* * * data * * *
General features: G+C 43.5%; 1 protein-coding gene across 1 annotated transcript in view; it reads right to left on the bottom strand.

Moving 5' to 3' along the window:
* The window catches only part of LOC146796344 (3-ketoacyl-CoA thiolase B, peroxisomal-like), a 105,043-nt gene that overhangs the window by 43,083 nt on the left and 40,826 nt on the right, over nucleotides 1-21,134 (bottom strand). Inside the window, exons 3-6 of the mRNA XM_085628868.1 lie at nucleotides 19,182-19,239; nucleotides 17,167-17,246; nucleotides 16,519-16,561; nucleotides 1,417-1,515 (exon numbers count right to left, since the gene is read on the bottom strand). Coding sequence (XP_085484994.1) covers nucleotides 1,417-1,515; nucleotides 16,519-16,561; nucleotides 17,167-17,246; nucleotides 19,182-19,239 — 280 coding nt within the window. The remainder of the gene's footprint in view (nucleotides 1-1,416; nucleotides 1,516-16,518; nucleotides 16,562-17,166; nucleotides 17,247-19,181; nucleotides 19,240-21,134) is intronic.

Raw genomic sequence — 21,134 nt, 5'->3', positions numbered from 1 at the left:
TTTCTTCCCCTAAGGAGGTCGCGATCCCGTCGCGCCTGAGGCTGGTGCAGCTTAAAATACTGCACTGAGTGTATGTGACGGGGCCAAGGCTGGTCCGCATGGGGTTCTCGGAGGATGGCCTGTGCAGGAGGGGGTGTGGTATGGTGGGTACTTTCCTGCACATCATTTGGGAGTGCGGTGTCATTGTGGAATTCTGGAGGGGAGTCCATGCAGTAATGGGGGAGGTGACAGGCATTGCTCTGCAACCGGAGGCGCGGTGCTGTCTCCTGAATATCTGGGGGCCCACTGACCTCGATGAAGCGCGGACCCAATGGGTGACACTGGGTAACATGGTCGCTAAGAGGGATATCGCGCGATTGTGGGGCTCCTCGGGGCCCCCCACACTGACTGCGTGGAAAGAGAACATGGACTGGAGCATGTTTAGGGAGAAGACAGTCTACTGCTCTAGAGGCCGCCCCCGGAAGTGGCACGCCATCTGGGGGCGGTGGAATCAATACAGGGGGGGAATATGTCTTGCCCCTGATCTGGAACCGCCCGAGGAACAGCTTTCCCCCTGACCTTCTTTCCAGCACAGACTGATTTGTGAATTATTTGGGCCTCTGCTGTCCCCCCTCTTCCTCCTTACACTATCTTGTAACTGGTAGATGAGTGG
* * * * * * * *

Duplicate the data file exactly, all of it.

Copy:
General features: G+C 43.5%; 1 protein-coding gene across 1 annotated transcript in view; it reads right to left on the bottom strand.

Moving 5' to 3' along the window:
* The window catches only part of LOC146796344 (3-ketoacyl-CoA thiolase B, peroxisomal-like), a 105,043-nt gene that overhangs the window by 43,083 nt on the left and 40,826 nt on the right, over nucleotides 1-21,134 (bottom strand). Inside the window, exons 3-6 of the mRNA XM_085628868.1 lie at nucleotides 19,182-19,239; nucleotides 17,167-17,246; nucleotides 16,519-16,561; nucleotides 1,417-1,515 (exon numbers count right to left, since the gene is read on the bottom strand). Coding sequence (XP_085484994.1) covers nucleotides 1,417-1,515; nucleotides 16,519-16,561; nucleotides 17,167-17,246; nucleotides 19,182-19,239 — 280 coding nt within the window. The remainder of the gene's footprint in view (nucleotides 1-1,416; nucleotides 1,516-16,518; nucleotides 16,562-17,166; nucleotides 17,247-19,181; nucleotides 19,240-21,134) is intronic.

Raw genomic sequence — 21,134 nt, 5'->3', positions numbered from 1 at the left:
TTTCTTCCCCTAAGGAGGTCGCGATCCCGTCGCGCCTGAGGCTGGTGCAGCTTAAAATACTGCACTGAGTGTATGTGACGGGGCCAAGGCTGGTCCGCATGGGGTTCTCGGAGGATGGCCTGTGCAGGAGGGGGTGTGGTATGGTGGGTACTTTCCTGCACATCATTTGGGAGTGCGGTGTCATTGTGGAATTCTGGAGGGGAGTCCATGCAGTAATGGGGGAGGTGACAGGCATTGCTCTGCAACCGGAGGCGCGGTGCTGTCTCCTGAATATCTGGGGGCCCACTGACCTCGATGAAGCGCGGACCCAATGGGTGACACTGGGTAACATGGTCGCTAAGAGGGATATCGCGCGATTGTGGGGCTCCTCGGGGCCCCCCACACTGACTGCGTGGAAAGAGAACATGGACTGGAGCATGTTTAGGGAGAAGACAGTCTACTGCTCTAGAGGCCGCCCCCGGAAGTGGCACGCCATCTGGGGGCGGTGGAATCAATACAGGGGGGGAATATGTCTTGCCCCTGATCTGGAACCGCCCGAGGAACAGCTTTCCCCCTGACCTTCTTTCCAGCACAGACTGATTTGTGAATTATTTGGGCCTCTGCTGTCCCCCCTCTTCCTCCTTACACTATCTTGTAACTGGTAGATGAGTGG